Bacterial adherence to graft tissues in static and flow conditions

Tiago Rafael Veloso, Jorien Claes, Soetkin Van Kerckhoven, Bartosz Ditkowski, Luis G. Hurtado-Aguilar, Stefan Jockenhoevel, Petra Mela, Ramadan Jashari, Marc Gewillig, Marc F. Hoylaerts, Bart Meyns, Ruth Heying*

*Corresponding author for this work

Research output: Contribution to journalArticleAcademicpeer-review


Various conduits and stent-mounted valves are used as pulmonary valve graft tissues for right ventricular outflow tract reconstruction with good hemodynamic results. Valve replacement carries an increased risk of infective endocarditis (IE). Recent observations have increased awareness of the risk of IE after transcatheter implantation of a stent-mounted bovine jugular vein valve. This study focused on the susceptibility of graft tissue surfaces to bacterial adherence as a potential risk factor for subsequent IE.Adhesion of Staphylococcus aureus, Staphylococcus epidermidis, and Streptococcus sanguinis to bovine pericardium (BP) patch, bovine jugular vein (BJV), and cryopreserved homograft (CH) tissues was quantified under static and shear stress conditions. Microscopic analysis and histology were performed to evaluate bacterial adhesion to matrix components.In general, similar bacteria numbers were recovered from CH and BJV tissue surfaces for all strains, especially in flow conditions. Static bacterial adhesion to the CH wall was lower for S sanguinis adhesion (P?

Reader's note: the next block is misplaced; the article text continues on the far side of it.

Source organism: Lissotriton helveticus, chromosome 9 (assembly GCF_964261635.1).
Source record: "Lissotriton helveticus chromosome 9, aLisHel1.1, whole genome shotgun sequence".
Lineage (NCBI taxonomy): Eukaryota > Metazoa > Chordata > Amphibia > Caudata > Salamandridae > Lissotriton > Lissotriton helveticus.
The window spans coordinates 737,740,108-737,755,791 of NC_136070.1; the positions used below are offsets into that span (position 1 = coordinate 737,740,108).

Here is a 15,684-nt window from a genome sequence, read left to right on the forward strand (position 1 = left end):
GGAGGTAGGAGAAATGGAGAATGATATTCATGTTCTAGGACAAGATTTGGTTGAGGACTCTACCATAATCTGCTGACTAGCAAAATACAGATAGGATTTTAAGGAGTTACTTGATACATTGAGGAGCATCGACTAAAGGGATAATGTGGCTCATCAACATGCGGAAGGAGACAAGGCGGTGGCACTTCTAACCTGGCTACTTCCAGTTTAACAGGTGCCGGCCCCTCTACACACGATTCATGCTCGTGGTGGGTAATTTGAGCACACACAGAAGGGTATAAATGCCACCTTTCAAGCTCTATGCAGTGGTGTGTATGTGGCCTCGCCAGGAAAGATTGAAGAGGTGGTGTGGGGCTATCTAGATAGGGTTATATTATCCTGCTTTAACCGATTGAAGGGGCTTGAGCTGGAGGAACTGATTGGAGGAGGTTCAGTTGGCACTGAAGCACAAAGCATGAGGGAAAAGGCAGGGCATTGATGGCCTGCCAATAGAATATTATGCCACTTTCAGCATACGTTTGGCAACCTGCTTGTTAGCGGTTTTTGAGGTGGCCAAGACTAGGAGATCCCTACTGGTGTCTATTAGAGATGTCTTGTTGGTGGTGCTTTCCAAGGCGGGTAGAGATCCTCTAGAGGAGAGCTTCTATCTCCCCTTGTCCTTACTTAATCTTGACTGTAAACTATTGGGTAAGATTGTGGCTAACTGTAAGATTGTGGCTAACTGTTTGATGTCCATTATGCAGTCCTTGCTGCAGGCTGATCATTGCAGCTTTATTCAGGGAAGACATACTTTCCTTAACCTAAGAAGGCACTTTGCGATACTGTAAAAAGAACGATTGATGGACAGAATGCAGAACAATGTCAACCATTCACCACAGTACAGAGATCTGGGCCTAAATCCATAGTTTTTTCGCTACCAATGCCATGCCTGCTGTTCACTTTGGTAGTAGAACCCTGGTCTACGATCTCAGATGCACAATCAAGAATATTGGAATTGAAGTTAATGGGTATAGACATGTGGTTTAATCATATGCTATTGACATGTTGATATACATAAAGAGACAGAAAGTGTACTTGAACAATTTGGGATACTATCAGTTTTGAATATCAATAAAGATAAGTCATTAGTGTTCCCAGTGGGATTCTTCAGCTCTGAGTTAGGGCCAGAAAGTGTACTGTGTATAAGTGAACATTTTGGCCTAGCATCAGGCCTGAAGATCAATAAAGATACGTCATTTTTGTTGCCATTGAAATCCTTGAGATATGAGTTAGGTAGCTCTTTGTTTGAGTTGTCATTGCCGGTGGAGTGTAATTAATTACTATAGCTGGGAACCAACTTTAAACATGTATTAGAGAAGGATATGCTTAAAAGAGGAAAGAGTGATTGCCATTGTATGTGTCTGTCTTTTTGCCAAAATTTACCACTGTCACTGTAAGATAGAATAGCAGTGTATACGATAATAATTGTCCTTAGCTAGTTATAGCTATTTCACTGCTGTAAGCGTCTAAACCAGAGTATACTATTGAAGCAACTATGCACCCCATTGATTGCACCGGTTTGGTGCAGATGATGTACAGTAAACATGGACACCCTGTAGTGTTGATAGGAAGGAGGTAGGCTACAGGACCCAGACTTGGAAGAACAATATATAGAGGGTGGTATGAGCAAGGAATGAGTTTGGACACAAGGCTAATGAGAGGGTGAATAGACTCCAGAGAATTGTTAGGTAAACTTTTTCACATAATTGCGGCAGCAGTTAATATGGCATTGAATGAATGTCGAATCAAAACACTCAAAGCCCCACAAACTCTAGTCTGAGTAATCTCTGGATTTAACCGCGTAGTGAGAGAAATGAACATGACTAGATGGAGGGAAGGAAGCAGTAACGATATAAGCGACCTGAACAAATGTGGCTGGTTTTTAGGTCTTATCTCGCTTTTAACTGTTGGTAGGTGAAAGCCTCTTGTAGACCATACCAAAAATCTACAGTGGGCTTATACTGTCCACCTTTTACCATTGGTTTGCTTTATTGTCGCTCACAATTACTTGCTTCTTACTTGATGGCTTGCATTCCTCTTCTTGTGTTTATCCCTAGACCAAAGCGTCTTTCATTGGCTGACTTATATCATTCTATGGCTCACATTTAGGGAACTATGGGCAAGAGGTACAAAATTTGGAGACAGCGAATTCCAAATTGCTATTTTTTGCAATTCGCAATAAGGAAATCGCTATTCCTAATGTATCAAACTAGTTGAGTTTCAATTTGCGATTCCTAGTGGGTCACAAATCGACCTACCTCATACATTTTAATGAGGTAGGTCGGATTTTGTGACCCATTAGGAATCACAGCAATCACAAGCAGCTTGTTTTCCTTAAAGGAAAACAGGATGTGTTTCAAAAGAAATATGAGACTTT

Original languageEnglish
Pages (from-to)325-332
JournalJournal of Thoracic and Cardiovascular Surgery
Issue number1
Publication statusPublished - Jan 2018


  • congenital heart disease
  • congenital heart disease surgery
  • endocarditis
  • prosthetic heart valve
  • valved conduit

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